I agree that it depends on how much skill the person has at mentally "hearing" what they're reading. My internal musical experiences are much richer if I've sung or heard the piece than if I'm just trying to read it off the page -- my sight-reading skills are not that impressive.

At 1:57 PM , Blogger Benjamin said...

An excellent post!

Taken to its logical conclusion, you can posit that nothing actually requires space to experience it! I was getting at this when I asked if there was anything that didn't require time and space to experience it, and answered my own question with "dreams". The mind occupies a chronological and spatial context all its own. If we have a good enough memory of something, we can experience anything we've experienced before all over again. Now here's a fun question - when one hears music in their head, what does one "hear"?

For example, when I hear the Durufle Requiem, I almost always hear it "performed" as the first time I ever performed it (during this performance the basses collectively lunched on the first entrace to the "Libera me" movement, nearly causing the redoubtable Al Calabrese a myocardial infarction on the spot - this bit is also in most of my internal performances, unless I really work hard at it). One component of this performance was the fact that it was in Glenn Memorial (about which comedian Stephen Wright once quipped "Wow, this must be what the inside of a wedding cake looks like!"), and so when I hear it, I hear it in Glenn Memorial. The space was delivered part and parcel into my head along with the music. Is it possible to hear an abstract, idealized performance of a piece in your head entirely without context to acoustic?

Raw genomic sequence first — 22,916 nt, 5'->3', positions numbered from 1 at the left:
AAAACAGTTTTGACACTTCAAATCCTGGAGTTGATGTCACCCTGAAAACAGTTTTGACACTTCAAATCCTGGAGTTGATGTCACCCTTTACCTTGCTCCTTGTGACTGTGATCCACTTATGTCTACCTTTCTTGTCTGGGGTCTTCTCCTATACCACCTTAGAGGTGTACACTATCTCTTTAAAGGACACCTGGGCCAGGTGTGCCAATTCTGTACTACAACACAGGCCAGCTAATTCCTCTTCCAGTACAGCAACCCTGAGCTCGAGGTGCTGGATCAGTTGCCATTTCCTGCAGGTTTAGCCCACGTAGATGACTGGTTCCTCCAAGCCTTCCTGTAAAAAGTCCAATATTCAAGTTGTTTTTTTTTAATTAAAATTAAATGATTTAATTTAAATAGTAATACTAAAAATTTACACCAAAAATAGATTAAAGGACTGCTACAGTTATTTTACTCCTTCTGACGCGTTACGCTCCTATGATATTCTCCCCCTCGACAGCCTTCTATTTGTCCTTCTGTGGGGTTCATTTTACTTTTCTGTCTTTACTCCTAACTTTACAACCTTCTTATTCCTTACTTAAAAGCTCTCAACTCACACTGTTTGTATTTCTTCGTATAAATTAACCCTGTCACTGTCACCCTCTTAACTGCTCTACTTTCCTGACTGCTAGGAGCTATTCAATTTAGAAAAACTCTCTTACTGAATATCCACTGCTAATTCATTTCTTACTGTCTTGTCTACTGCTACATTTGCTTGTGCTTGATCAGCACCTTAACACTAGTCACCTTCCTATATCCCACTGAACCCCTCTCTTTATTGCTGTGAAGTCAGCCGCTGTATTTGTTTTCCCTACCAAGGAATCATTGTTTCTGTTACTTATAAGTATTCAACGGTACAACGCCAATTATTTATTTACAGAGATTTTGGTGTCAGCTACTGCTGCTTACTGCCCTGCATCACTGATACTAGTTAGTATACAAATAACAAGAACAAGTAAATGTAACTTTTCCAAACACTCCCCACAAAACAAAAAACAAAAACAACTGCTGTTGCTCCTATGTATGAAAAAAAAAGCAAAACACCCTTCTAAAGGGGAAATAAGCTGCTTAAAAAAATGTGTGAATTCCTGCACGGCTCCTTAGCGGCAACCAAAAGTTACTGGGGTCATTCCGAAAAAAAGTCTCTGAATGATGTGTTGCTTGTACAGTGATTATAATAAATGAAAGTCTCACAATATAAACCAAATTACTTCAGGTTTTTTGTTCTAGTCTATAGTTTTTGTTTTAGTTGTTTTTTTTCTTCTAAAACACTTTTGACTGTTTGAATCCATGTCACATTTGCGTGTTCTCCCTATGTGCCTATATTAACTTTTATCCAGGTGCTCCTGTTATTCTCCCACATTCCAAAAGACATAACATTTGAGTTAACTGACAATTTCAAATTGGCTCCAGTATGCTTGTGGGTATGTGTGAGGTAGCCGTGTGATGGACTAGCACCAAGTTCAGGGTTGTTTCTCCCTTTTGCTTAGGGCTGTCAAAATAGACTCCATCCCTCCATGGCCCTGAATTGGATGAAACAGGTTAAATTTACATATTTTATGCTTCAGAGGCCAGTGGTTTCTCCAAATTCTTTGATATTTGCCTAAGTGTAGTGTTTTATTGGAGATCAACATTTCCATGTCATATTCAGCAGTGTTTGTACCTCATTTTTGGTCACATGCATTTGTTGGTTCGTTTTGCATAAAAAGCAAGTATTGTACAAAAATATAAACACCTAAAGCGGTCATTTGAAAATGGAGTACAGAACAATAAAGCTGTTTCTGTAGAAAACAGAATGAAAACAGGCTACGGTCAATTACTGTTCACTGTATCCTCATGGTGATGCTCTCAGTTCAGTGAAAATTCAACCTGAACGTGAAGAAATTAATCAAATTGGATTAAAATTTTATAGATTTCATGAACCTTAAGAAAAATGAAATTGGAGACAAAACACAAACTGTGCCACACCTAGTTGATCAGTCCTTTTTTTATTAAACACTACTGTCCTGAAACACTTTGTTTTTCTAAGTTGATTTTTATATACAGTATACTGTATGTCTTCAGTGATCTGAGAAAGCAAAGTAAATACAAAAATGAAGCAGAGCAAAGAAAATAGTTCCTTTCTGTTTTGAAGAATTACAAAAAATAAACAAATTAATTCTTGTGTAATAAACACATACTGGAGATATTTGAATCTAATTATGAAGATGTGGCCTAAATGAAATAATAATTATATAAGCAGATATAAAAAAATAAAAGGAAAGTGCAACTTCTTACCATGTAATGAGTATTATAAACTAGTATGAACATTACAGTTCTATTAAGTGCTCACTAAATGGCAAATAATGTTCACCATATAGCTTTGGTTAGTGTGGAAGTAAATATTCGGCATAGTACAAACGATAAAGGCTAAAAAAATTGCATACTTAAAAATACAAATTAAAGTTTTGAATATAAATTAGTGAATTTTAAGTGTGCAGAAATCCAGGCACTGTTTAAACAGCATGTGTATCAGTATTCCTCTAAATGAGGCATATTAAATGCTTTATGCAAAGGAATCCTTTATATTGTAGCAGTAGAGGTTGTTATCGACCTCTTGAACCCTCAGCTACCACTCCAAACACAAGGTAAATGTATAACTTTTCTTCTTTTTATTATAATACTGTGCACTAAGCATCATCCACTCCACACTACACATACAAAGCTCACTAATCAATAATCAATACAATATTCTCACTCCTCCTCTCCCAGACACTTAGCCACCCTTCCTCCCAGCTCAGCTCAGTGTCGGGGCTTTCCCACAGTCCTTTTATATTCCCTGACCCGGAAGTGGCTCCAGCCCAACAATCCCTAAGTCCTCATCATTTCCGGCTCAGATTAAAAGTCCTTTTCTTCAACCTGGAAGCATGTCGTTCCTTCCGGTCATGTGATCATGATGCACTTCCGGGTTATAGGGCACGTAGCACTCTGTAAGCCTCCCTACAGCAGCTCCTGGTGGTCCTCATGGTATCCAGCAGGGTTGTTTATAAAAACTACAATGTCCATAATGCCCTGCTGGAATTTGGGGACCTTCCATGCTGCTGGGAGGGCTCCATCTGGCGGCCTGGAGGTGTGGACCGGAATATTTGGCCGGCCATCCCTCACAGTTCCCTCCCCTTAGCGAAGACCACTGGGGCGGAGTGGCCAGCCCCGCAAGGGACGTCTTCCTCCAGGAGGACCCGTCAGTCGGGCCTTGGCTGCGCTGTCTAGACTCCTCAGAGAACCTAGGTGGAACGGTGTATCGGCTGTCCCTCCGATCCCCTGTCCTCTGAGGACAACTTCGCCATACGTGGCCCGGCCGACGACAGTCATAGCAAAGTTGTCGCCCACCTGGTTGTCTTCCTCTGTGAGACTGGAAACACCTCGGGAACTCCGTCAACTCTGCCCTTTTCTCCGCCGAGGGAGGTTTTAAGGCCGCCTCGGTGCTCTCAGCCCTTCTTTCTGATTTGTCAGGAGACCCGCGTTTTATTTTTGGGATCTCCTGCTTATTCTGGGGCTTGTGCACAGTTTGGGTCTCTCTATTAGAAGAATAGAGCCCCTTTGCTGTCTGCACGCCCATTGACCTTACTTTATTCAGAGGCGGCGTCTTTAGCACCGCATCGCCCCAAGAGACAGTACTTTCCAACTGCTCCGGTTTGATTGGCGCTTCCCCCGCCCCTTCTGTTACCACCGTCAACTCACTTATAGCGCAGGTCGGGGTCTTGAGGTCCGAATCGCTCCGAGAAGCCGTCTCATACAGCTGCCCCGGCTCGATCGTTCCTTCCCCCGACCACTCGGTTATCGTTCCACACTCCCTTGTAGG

And then there's the whole creative process - how the hell do we hear things we never heard before? I sometimes "write" music in my head when a particular melody strikes me. I don't know where it comes from, but I hear it in my head (and always in a perfectly warm acoustic) the same way I do when I'm remembering music.

One segment of the notes I've compiled for this never-finished short story read as follows:

"There is no functional difference between direct experience and memory - both are results of neural activity, the physics and chemistry of the brain."

What I mean by this is that hearing music and dreaming about, or remembering music are all things delivered to our brains via... our brain. All of this happens in our heads. So what's the difference between a thing remembered vividly and a thing experienced directly?

Anyway, maybe we "experience" music in space, and we "dream" (asleep or not) music in our heads (which is a space of sorts, but an uncharted one)? Or is this just a semantic differentiation?

At 6:41 PM , Blogger Tripp Hudgins said...

Why are we limiting the experience of music to the cerebral? More than my brain matter experiences music.

At 9:25 AM , Blogger meeegan said...

We're not, Tripp. I put up this post to explain something I wrote in the comments about the last post. There, I mentioned that space is not ALWAYS required in order to experience music. That's a weird thing to say, so I figured it deserved a post of its own and an effort at explanation. Make sense?

At 1:08 PM , Blogger Tripp Hudgins said...

Ah! Now I get it. Sorry.

Have a great Thanksgiving. Meeeeegan.

At 3:14 PM , Blogger meeegan said...

You too!